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Local partners

Updated Saturday 1st May 2010

Your local partners are vital to global success, explain Theo Paphitis and Colin Gray.

For Theo Paphitis, getting the right person locally jumps you ahead of the competition:

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Theo Paphitis
Local partners are really invaluable.  I think statistics for succeeding or failing with or without a local partner are, have got to be over ten to one in my opinion, have got to be.  A local partner who knows their way around is invaluable, and what was important about Nam and Long was they knew the market, but not only that, they knew the people.  They knew the customer base, personally, and they knew the ministers and the government officials and the people they would have to work with to ship the boats into Vietnam.

(0’45”)

Colin Gray agrees that getting international partnerships right matters:

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Colin Gray
Whenever we survey small firms, the ones that want to export or set up overseas, finding the right part of the deal is always at the top of their list of difficulties and their headaches and nightmares.  It however is absolutely essential if you're going, unless you're going to spend a lot of time there or maybe pay a member of your staff to go there, and even then they might not have been in that culture, in that country, in that economy for quite some time and they may not be well connected or connected enough.  So what you're buying are the connections.

So therefore you can go, sometimes the UKTI presumably organise trips abroad where they take some business people from here who try to make up, link up, Chambers of Commerce are also, they have, of course there are British Chambers of Commerce in lots of, particularly in Europe but elsewhere as well, South America, Argentina, Brazil, they can help you.  They should, it’s one of their functions, is to find potential local partners or relatively trustworthy ones as far as they can tell.  And depending on what you're selling, I mean that’s, to me it’s absolutely essential, you need that.

It may be later, you’ve got to treat that also as a learning experience, so you're learning from your agents as much as you can about the culture, about what you might need to do, what changes you might need to make to product and service back at home to make it more attractive out there, if that’s where it’s coming from, those sorts of things.  And you inevitably have tensions, because you're each trying to get different cuts of the cake, that’s what happens, and at some point maybe you'll part company.  And I know one thing though if you do, you’ve got to be really, really careful of the agreement that you sign, because sometimes there are departure clauses which are so strong, you end up coughing up a lot of money just to break the partnership.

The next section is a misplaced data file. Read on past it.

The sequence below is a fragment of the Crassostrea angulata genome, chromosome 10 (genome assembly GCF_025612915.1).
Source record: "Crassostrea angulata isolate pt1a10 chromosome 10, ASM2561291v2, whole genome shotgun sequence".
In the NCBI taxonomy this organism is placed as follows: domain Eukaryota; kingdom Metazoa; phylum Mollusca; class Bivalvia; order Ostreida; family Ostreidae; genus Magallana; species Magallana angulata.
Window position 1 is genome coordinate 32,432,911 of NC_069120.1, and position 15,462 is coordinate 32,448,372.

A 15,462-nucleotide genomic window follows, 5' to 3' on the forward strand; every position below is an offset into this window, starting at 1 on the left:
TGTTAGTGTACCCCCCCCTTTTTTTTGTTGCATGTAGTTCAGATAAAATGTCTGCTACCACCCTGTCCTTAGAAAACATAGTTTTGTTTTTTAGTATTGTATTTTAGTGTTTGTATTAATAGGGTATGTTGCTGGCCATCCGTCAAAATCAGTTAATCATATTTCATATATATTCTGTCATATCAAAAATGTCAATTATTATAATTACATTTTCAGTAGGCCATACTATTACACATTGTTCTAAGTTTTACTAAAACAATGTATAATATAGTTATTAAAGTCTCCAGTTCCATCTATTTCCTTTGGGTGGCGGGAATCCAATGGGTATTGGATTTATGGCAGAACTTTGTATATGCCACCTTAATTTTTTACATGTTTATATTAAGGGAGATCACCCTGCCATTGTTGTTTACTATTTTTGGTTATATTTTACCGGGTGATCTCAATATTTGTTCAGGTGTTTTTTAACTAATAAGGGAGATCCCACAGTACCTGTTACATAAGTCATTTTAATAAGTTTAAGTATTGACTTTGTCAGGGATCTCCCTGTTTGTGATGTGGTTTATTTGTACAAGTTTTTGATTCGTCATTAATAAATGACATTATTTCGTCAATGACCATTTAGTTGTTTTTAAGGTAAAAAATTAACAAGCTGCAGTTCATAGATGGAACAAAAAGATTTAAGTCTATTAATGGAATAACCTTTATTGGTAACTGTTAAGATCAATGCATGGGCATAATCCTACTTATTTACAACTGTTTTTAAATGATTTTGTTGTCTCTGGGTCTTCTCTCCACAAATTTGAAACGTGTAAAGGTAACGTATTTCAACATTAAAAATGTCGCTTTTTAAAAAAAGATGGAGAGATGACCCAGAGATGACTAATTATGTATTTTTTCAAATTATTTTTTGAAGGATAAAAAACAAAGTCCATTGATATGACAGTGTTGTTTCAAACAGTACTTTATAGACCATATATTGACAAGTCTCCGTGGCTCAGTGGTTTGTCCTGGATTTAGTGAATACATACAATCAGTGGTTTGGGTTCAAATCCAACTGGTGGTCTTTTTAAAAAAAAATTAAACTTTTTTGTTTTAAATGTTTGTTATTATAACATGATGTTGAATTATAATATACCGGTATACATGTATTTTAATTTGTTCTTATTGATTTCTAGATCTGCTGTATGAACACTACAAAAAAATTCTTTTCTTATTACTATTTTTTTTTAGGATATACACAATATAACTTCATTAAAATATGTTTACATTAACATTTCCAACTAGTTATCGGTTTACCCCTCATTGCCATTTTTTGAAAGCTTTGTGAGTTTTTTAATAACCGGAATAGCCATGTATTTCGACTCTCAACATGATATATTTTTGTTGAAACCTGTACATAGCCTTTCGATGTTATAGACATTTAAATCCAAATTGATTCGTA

And we had that problem with an agent selling our courses in Spain where he was dreadful, he really just didn’t perform at all, and then it became came fairly clear, he didn’t care because he knew in the contract he’d signed, he was going to get ongoing compensation for our sales, even though he didn’t originate them, for a good year or more, and I've heard stories like that in different contexts on many, many different occasions, and I think that you’ve got to be really very, very careful of the agreement you’ve got with your own agent or with other partners.

So, again, it’s essential to have legal contacts as well that you might be able to handle from firms and solicitors here, but it may be that you’ve got to also then entrust yourself to a local legal department, which of course is fraught with risks of trust and so on, so forth.  But that’s why these things cause a huge headache, they're essential, but they bring nightmares and problems in their train, so you can't really do without them but…  And if you do take them, you're potentially buying in trouble.  If it works, it’s great, you know, but chances of little things going wrong I think are quite high always.  But you’ve got to make sure you can disengage without penalising yourself as well, that’s the other thing to do.

(3’13”)

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